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catlady60

Why are e-cigs bad when all the separate ingredients are FDA approved?

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by , 08-06-2014 at 05:11 PM (447 Views)
I don't understand why you want to regulate e-cigarettes and e-liquid as if it posed the same risk as traditional, combustible tobacco products when every ingredient in e-liquid when purchased separately is FDA approved already.

E-liquid contains propylene glycol, vegetable glycerin, nicotine, and flavorings, all of which are already approved--when purchased separately. But when we put them together and vape these ingredients, why does it suddenly pose a problem and has to be regulated as a tobacco product, ostensibly to protect children, replete with exorbitant taxation on a product that promises to save lives instead of killing us?

My opinion is that it isn't public health that's being protected, but rather, a moral crusade against nicotine in all its forms masquerading as a public health campaign. Morality has no place in determing public health policy, especially when it contradicts scientific evidence that e-cigarettes pose no more than 2% of the harm of conventional cigarettes. Please keep this in mind.
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Comments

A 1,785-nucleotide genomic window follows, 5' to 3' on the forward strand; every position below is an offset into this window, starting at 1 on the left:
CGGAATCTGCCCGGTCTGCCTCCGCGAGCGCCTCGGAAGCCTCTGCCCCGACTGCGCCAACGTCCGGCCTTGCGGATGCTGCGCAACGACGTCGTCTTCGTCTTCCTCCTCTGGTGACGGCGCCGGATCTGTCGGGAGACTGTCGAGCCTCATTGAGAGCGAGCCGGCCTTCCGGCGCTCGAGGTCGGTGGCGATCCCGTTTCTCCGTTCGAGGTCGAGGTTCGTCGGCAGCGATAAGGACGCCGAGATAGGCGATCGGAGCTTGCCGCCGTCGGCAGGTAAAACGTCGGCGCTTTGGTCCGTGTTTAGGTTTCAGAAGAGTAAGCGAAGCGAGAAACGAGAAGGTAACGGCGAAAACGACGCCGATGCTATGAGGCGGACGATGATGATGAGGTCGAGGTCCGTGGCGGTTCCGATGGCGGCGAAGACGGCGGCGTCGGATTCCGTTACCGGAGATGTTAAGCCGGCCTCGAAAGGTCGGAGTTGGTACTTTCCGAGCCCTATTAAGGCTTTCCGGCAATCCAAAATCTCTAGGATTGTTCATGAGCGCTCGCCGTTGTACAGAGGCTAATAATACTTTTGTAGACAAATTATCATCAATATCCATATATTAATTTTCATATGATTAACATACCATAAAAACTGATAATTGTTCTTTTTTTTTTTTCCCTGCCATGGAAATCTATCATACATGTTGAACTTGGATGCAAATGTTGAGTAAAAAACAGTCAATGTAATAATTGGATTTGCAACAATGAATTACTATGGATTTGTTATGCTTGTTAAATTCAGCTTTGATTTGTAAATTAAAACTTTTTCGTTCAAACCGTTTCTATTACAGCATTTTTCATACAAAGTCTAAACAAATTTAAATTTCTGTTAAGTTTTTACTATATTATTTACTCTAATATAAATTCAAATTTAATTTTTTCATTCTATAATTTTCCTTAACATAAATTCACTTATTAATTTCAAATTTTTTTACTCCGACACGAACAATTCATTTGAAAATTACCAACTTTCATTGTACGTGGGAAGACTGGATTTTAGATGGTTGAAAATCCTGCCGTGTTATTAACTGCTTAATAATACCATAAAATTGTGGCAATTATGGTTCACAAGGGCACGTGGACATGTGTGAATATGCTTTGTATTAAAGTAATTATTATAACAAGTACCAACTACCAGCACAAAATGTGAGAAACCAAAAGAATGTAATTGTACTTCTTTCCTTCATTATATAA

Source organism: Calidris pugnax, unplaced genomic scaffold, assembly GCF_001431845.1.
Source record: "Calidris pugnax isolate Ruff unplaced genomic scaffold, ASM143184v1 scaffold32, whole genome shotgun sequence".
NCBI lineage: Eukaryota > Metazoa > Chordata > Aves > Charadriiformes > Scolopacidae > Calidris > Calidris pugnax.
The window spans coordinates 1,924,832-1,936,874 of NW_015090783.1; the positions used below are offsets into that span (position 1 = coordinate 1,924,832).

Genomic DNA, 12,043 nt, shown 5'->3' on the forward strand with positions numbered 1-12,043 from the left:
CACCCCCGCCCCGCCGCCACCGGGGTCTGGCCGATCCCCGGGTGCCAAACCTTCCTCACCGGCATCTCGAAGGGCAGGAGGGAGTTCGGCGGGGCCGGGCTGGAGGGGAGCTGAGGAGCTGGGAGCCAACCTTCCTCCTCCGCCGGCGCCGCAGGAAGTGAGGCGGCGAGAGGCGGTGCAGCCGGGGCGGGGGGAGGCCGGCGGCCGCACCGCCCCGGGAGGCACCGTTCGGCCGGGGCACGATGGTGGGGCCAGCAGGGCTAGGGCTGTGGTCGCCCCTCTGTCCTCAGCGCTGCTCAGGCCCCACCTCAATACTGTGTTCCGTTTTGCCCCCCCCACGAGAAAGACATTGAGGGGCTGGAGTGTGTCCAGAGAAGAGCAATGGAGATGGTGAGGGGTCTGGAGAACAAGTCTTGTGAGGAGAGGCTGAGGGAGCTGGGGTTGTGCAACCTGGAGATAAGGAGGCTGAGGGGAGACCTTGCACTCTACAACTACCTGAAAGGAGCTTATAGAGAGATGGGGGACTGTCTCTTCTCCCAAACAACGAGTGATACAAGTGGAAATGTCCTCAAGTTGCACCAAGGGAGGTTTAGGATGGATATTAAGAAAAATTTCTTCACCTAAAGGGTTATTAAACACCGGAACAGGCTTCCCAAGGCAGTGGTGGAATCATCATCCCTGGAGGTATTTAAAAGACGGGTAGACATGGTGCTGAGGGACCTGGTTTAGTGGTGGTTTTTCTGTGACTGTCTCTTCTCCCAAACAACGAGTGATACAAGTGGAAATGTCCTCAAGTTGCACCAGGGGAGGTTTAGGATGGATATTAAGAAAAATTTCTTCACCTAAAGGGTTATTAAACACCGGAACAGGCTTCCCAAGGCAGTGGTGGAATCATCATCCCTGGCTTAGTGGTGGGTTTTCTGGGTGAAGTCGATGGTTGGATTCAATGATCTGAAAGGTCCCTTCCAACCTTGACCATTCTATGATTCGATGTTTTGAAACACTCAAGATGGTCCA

1. csardaz's Avatar
    FDA regulates those chemicals as food additives. You might swallow a bit, even sniff some, inhale a bit but not intentionally inhale them all day long. Looks like the safety of most of them was determined 20+ years ago and they don't actually test/study them unless theres a problem. The butter-flavor diacetyl mess was over 10 years ago and FDA didn't even get involved. It's been banned essentially by insurance companies and theres 100 million dollars in lawsuit awards from that - but FDA still lists it as 'generally regarded as safe' status and fairly recently reviewed the evidence and decided there was insufficient evidence to recall that " GRAS" status.

    So, basically don't take any comfort that FDA certifies anything.

    Their regulation for food additives/flavors is basically keep records of where you got it and what you put into and keep the records for 3 years. They inspect a representative sampling of businesses and check that their recordkeeping is up to snuff. They seem more interested in your label yet the flavors just show up as 'natural and artificial flavors' on the label.

    It looks like for tobacco products its similar but you put it into a website - usp PG 40%, usp VG 40%, TFA banana 7%, capella chocolate dark 6%, TFA coconut extra 4%, distilled water 3%. Seems like no big deal but for the HPHS it sounds like a whole battery of lab tests - how much of each of about 60 tobacco toxins and carxinogens - ejuice should have some different list and really if they have records internally of what chemcals are in each of those flavors then they should be able to calculate the HPHS instead of requiring tests -not that i expect they'll actually do anything useful with the data.

    Custom natural flavors could be sticky as the precise makeup is unknown, and tobacco extracts ought to be especially as they have those tobacco chems to some degree and that degree can vary a lot depending on how they're extracted.
  2. Keith Jackson's Avatar
    Yeah what he said.